July 8, 2003

Of Geese and Men

In Union County New Jersey, the county administration recently authorized the killing of thousands of geese, producing a predictable outcry. One activist complained, “I just can’t conceive of someone doing that to something as sensitive and intelligent as geese”. Another shrugged, “Even though goose poop is unpleasant, it can be cleaned up”.

Perhaps. What can’t be cleaned up so easily is the philosophical incoherence of this particular form of environmentalism.

The numbers of Canada geese and deer near human communities in the Northeast are not ecological systems that need to be preserved against human intervention: they are the consequence of human intervention (as is virtually everything we call “wilderness” in North America today, and indeed, as were environments in pre-Columbian North America).

The question is not the preservation of something natural or outside of the rhythms of human life. It is simply a question of aesthetics, in the end. What is more beautiful, a lake or stream with many Canada geese on it and feces on its banks, or a feces-free bank with no geese? Which is more beautiful, a mixture of woods and meadows with many deer feeding and living within that environment while also causing damage to automobiles and household gardens (as well as to many plants they eat, and the other mammals and animals that rely on the plants that the deer eat)?

This question cannot be answered with reference to the management or preservation of ecological systems. Even the argument for the preservation biodiversity (which weighs heavily against deer and Canada geese) is in some ways an aesthetic argument: it is not clear that an ecology with a smaller number of generalist species is in some utilitarian or functional way inevitably superior to an ecology with a larger number of specialist, niche species except perhaps that the generalist-biased ecology is more vulnerable to catastrophes because of a smaller reserve of genetic variation. It is more that humans tend to find variety in nature appealing, for very good cultural and intellectual reasons.

There is no way to argue coherently that a deer or goose, for example, is a more sensitive, intelligent, desirable animal than any other, and therefore deserves to live more than the species which their overabundance threatens. In a less managed, less human-habitated environment, there would be fewer deer and geese because predator species like wolves and coyotes would feed on them. For the person who regards the death of geese as a tragedy because of the intrinsic intelligence and sensitivity of geese, their death from a wolf would have to be just as tragic, and just as objectionable, as death by county supervisor. Meaning that the goose-loving activist cited above must also be a predator-hating activist in order to make any kind of sense at all.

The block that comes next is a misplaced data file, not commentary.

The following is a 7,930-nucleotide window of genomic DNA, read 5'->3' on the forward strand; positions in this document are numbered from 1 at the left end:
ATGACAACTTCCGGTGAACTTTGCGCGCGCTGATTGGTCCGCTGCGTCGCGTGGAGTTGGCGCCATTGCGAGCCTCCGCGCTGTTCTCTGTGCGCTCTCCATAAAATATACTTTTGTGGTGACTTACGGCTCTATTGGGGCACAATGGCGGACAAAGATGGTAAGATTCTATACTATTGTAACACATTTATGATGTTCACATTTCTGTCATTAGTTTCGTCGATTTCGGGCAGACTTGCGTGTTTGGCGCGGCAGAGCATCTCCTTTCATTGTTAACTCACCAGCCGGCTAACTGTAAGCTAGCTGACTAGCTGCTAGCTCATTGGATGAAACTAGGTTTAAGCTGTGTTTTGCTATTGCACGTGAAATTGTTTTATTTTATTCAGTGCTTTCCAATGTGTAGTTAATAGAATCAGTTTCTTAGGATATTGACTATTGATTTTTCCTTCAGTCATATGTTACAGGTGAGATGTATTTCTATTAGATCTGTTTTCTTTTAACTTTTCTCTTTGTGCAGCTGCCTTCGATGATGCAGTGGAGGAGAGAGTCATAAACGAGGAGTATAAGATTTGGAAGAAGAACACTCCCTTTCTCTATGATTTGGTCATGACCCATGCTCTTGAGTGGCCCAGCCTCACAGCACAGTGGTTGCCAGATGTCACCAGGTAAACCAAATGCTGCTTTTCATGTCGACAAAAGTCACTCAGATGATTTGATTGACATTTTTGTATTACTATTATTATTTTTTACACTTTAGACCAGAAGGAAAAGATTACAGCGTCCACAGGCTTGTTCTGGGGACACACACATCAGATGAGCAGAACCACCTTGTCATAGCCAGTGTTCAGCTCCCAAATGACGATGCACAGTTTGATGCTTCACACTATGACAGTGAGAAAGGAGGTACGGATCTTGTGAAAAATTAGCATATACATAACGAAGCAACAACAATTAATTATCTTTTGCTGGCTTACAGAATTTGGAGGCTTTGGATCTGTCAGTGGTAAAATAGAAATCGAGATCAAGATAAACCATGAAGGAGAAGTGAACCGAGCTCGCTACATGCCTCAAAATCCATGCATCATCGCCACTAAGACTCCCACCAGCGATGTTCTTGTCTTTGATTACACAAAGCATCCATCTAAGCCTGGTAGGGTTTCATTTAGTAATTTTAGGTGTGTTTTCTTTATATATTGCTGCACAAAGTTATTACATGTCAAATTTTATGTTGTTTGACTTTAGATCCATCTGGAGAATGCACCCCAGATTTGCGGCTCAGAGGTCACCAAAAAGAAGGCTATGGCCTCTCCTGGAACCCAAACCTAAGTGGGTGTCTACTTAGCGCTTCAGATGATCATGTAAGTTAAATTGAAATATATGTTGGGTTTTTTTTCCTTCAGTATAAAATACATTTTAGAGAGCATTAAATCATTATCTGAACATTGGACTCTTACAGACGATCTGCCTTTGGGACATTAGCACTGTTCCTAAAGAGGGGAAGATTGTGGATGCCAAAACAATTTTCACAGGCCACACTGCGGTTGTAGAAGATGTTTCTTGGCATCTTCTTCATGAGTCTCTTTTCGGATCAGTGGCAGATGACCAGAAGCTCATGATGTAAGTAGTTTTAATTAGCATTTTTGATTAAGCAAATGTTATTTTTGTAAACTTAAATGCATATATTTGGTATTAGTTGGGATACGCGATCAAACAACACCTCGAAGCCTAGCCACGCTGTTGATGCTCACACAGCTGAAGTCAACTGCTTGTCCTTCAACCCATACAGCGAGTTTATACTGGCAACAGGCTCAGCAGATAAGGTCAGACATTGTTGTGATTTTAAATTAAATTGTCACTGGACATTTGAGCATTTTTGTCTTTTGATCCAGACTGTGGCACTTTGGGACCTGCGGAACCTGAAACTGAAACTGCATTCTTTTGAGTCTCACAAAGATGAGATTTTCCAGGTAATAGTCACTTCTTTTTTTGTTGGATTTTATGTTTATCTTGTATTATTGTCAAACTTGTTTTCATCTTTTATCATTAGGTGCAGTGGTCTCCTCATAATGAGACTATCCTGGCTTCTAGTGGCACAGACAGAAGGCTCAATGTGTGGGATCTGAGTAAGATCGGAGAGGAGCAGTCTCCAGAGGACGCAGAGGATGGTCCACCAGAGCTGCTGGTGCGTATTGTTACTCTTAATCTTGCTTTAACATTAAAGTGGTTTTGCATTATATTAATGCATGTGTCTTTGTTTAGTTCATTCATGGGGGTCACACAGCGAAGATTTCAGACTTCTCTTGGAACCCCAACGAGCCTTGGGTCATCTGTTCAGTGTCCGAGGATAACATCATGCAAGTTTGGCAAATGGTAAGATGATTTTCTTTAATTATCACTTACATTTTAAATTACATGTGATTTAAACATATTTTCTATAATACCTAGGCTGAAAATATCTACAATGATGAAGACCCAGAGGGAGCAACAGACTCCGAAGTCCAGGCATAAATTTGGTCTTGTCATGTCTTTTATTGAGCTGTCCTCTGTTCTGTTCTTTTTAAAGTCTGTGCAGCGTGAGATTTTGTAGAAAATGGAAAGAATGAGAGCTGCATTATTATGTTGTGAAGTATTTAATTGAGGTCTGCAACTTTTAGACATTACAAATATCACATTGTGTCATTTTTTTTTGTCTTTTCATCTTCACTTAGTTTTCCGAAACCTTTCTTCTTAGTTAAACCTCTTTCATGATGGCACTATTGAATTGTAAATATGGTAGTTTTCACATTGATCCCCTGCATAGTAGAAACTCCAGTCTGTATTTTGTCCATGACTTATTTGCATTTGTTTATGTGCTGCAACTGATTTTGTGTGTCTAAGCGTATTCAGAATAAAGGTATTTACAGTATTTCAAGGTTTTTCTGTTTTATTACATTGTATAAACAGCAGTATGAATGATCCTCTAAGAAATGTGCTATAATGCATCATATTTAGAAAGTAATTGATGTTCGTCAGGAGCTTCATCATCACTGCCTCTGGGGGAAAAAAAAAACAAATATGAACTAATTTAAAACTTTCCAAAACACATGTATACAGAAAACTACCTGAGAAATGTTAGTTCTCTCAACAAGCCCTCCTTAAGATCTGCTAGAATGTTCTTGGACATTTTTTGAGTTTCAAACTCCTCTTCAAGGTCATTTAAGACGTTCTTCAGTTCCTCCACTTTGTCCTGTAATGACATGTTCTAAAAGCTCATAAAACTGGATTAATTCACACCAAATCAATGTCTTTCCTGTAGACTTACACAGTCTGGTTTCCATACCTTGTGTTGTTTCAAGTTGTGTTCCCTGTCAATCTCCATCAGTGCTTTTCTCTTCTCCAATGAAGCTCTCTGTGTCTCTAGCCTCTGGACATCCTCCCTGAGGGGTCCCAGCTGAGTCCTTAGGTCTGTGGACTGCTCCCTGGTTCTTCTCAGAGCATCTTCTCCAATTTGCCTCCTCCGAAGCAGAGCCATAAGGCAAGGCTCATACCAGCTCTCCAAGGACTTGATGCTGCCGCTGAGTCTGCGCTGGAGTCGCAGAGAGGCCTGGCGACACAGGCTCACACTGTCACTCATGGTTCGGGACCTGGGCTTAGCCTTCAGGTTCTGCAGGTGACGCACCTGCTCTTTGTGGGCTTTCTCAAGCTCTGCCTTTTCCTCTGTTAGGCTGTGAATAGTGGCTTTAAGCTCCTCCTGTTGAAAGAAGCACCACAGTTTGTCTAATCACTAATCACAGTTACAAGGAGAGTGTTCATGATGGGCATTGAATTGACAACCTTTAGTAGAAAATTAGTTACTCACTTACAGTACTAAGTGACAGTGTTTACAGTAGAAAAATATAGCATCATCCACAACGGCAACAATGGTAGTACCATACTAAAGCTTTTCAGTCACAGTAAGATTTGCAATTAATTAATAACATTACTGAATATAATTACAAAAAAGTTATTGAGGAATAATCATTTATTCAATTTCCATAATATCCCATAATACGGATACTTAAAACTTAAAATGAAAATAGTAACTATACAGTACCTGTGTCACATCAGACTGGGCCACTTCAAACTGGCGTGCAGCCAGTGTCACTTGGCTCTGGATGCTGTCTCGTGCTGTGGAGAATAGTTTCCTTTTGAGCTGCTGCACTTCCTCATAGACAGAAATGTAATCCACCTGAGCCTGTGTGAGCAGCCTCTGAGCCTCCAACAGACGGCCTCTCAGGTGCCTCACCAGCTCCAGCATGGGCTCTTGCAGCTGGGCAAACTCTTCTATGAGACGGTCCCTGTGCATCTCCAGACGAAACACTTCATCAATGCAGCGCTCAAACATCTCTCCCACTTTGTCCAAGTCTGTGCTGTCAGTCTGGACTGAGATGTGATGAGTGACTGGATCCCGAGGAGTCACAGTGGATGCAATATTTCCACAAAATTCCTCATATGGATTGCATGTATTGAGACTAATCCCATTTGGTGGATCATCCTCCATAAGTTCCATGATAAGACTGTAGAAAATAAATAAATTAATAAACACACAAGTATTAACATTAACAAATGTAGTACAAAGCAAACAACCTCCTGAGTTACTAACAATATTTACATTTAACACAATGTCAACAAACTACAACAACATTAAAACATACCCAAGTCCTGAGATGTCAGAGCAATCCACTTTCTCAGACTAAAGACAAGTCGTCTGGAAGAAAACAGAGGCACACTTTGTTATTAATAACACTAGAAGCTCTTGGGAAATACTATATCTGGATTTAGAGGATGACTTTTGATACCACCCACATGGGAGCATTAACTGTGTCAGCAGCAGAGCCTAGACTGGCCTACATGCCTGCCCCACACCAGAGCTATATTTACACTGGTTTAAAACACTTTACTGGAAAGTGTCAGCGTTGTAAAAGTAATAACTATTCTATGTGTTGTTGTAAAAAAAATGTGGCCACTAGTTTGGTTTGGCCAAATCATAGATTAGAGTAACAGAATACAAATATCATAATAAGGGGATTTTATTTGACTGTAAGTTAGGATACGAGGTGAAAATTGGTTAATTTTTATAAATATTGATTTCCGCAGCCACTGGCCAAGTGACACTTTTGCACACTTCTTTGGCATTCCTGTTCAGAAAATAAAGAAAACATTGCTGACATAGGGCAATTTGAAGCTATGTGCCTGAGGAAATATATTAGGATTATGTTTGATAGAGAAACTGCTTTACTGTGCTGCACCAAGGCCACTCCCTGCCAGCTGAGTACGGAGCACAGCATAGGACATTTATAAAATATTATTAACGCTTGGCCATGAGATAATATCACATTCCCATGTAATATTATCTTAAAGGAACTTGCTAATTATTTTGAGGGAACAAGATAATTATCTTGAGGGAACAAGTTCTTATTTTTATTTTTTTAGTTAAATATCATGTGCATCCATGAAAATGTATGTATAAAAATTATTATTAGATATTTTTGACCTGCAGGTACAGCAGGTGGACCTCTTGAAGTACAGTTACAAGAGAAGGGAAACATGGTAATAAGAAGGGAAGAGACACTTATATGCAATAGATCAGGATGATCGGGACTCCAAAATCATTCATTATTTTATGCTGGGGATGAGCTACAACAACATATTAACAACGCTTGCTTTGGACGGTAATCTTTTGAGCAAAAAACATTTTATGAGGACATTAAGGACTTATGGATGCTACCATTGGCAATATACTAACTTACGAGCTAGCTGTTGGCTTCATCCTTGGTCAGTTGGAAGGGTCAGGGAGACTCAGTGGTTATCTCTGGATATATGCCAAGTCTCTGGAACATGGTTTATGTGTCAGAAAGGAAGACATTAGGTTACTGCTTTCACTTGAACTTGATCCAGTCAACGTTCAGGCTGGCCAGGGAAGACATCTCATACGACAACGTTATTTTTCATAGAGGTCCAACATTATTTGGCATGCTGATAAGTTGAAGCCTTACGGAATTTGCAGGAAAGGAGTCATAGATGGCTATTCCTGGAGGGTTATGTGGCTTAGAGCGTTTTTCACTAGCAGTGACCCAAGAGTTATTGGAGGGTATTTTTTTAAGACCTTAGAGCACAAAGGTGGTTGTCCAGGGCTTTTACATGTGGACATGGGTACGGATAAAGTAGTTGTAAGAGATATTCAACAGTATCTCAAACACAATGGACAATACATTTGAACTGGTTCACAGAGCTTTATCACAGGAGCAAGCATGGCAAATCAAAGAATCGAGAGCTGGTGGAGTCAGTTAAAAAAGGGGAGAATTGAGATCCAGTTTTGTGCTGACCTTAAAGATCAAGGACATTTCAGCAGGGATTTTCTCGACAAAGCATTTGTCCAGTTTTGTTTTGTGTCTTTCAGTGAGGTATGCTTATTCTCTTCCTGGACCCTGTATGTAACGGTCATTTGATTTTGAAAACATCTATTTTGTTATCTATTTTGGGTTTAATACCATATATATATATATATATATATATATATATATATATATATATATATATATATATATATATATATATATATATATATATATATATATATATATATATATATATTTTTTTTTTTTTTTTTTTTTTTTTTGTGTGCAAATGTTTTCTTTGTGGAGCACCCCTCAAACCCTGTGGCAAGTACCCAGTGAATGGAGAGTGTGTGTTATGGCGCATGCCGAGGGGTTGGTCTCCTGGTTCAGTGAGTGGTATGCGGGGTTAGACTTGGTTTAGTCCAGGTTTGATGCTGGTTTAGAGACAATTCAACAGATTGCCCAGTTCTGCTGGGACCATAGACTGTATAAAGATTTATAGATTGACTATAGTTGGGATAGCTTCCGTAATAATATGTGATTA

The argument that geese or deer must not be culled ultimately comes down to, “What animals do you like best, and what experience of nature do you treasure most?” If that’s seeing geese in the local pond—and you don’t ever walk barefoot through the grass next to the pond—you will inevitably and legitimately object to having geese killed.

In matters of public policy, what you like is a defensible basis for action only inasmuch as you can make a good case that your tastes are instrinsically better than anyone else’s, or that the preservation of what you find pleasurable is part of a good management strategy for the public nurturing of cultural and aesthetic diversity, or that your preferences are shared by the majority. Such arguments only work well if they do not involve actively harming or diminishing the preferences of other individuals. I can argue that funding performance art through the NEH is good public policy because it nurtures artistic achievement that ultimately enriches all of American society and that would not be otherwise enriched because of the lack of a marketplace for such performances. The existence of such work does not reduce the supply of summer action blockbusters, so it expands rather than contracts the total cultural marketplace. Contrarily, I could argue that a statue being placed on government property ought to conform to majoritarian preferences in its design. These are good—if arguable—premises.

Can you make a similar argument that forbids the execution of geese under any circumstances, and authorizes only much more expensive and less questionably effective techniques for discouraging their overabundance? I doubt it. Even with the culling of geese and deer, they remain in large (and replenished) numbers in environments around the Northeast, meaning that those who get pleasure from seeing them will still do so following culls. Failure to cull, in contrast, means that the pleasure that goose and deer watchers receive directly and aggressively diminishes the pleasure that those who seek natural environments free of goose feces and without the depredations of overly large herds of deer. Is a goose more beautiful than a yard without goose crap? I can’t see how to make that argument work without a hopelessly sweeping recourse to the sanctity of all life, the kind that obligates one to start wearing a Jainist screen over one’s mouth.

Environmentalism ought to be one of the most potent, urgent political forces on the landscape. It can’t be until it grows up a little and gets beyond being a sentimental fashion accessory for the suburbanite who wants everything: a goose, a lawn, and eternally preserved property values to match. A real stewardship of the environment has to embrace culling and some of the costs and difficulties of living inside of an ecology that includes animals and plants that inconvenience and occasionally even endanger human well-being.